Published 19th April 2017

In short, yes – even though it might seem counterintuitive. After all, you spent so much time and energy on lesson planning on your TEFL course and learning how to carefully construct a thorough and detailed lesson plan, why would you want to chuck it all out the window?

Well, sometimes all your good intentions for an amazing lesson should be derailed because there may be an opportunity for an even better lesson.

We know this can be hard to get your head around, but lesson planning is not the be-all and end-all of your EFL lessons. What is more important is trying to make your classroom as learner-centred as possible and trying to let go of control of the lessons in order to create a more personalised, effective learning environment for your students.

But what exactly do we mean?

As a teacher, even though you should always be well-prepared, you also need to be open to learning opportunities when they present themselves. These may not always be what you were planning to do for the lesson but it is probably something which the students are open to and ready to learn. This is why it (whatever it is) will come up organically.

Basically, you can walk into a classroom with a very nice lesson plan on linking words – because this is the next unit in your coursebook and your students need them to improve their essay writing for university – and a student makes a comment about a movie he saw the previous night, except he is not able to communicate what he wants to say as clearly as he could. The other students don’t notice his poor vocabulary choice and all seem very interested in what he is saying and start asking him questions.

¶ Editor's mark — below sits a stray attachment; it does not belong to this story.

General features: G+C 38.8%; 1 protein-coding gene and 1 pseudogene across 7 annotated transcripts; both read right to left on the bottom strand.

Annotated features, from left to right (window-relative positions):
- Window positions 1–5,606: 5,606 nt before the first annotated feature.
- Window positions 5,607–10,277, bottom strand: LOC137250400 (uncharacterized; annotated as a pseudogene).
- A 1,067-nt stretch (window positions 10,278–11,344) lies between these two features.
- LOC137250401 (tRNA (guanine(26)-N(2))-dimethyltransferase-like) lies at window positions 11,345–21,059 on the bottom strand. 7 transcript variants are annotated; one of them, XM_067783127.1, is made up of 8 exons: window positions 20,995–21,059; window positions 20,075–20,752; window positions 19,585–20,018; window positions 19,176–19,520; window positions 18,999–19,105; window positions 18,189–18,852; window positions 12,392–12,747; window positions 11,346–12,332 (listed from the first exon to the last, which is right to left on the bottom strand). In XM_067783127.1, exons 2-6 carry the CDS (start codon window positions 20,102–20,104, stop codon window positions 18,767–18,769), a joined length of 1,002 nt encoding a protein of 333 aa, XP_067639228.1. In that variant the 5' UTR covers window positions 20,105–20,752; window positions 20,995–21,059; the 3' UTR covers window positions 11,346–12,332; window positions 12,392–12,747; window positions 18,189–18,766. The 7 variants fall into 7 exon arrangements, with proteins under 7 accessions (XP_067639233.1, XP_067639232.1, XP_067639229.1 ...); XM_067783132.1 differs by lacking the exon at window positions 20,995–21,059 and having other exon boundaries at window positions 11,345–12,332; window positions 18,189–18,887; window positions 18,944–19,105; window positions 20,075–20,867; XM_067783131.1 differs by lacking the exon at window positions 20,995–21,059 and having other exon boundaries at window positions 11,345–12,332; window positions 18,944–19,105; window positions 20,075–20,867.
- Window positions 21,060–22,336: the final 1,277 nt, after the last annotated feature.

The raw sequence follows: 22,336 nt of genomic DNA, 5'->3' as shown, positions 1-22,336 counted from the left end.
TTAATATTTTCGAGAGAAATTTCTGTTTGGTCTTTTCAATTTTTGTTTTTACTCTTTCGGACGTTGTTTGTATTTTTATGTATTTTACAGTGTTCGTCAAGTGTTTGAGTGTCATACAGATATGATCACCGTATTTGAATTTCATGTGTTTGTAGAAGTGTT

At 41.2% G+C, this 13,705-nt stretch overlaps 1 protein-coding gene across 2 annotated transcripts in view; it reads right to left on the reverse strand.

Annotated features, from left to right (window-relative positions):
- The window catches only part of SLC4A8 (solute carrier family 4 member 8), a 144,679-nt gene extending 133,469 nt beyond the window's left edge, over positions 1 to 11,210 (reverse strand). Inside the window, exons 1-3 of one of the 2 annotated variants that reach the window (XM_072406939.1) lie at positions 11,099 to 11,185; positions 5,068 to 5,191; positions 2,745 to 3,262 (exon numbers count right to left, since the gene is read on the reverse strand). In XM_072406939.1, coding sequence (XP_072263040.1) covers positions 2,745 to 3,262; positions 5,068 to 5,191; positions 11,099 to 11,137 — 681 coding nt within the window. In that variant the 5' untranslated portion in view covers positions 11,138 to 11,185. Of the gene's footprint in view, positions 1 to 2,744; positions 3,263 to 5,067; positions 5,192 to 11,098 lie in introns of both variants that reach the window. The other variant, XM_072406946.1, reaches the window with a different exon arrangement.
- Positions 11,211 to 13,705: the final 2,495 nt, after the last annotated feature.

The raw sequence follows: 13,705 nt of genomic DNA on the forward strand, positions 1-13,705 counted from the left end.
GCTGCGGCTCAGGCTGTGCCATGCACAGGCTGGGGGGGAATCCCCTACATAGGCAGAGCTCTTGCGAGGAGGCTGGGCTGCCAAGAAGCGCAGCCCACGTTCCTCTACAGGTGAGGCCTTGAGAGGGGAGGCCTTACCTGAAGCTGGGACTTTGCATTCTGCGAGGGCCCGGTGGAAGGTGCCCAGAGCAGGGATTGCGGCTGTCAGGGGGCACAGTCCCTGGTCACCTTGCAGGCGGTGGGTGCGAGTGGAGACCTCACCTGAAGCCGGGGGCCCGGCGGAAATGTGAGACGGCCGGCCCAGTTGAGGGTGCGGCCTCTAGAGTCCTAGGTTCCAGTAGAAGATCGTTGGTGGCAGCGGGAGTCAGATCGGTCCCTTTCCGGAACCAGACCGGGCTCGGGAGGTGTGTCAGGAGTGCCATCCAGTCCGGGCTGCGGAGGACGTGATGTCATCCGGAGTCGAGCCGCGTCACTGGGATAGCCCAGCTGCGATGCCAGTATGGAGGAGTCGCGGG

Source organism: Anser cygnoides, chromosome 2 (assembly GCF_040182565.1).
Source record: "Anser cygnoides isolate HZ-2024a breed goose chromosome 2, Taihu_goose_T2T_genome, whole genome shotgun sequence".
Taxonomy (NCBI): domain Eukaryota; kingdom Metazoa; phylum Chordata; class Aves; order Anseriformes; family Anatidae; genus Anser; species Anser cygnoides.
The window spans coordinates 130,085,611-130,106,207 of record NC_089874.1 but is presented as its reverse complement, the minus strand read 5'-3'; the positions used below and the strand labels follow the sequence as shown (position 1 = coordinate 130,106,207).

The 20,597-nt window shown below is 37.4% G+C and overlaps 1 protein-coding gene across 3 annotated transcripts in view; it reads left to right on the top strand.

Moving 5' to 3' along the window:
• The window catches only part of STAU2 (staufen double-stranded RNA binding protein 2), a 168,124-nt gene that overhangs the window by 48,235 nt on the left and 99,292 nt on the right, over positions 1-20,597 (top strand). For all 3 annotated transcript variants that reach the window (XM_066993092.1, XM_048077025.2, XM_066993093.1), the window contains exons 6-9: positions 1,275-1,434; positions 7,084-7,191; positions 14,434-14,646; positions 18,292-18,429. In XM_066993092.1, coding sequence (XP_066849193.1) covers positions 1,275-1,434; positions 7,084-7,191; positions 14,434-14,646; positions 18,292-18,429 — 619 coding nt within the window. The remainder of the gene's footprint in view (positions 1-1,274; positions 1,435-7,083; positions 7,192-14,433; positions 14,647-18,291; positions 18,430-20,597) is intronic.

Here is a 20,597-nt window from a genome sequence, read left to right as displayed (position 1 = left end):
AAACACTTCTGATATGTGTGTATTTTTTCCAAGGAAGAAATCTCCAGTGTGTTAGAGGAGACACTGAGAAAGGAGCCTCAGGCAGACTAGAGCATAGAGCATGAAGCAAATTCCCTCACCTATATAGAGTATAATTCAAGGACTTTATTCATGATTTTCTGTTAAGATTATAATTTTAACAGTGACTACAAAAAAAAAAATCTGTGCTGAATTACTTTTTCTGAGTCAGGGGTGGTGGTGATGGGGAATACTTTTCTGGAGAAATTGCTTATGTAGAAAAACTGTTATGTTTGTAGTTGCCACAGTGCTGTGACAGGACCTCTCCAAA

Now, should you cut the conversation short (politely) so you can move onto the lesson you have prepared?

You could, and most of the time we probably would. But you could also realise that this is clearly something your students are interested in, and run with it.

  • Interest
  • Motivation
  • Usefulness

Which is why it’ll be a good idea to scrap your lesson (and save it for another day) and instead craft a lesson based on talking about films. The student has already done the lead-in for you so there’s no need to introduce the lesson. All you have to do is think of a way to present the language that is lacking (using elicitation), come up with a practise exercise and an activity they can do to produce the language themselves and voila!

You should find that the students don’t even notice that they have hijacked the lesson because they are so busy talking. Plus they will appreciate the fact that they are learning language that they can find immediately useful in their everyday language.

Of course, it’s not always this easy and if you don’t feel comfortable straying from your lesson plan then don’t. Or maybe just for a little while, not an entire lesson. With experience you will find that you have a bunch of these dogme-style lessons up your sleeve for just such occasions so you’ll have no problem going with the flow.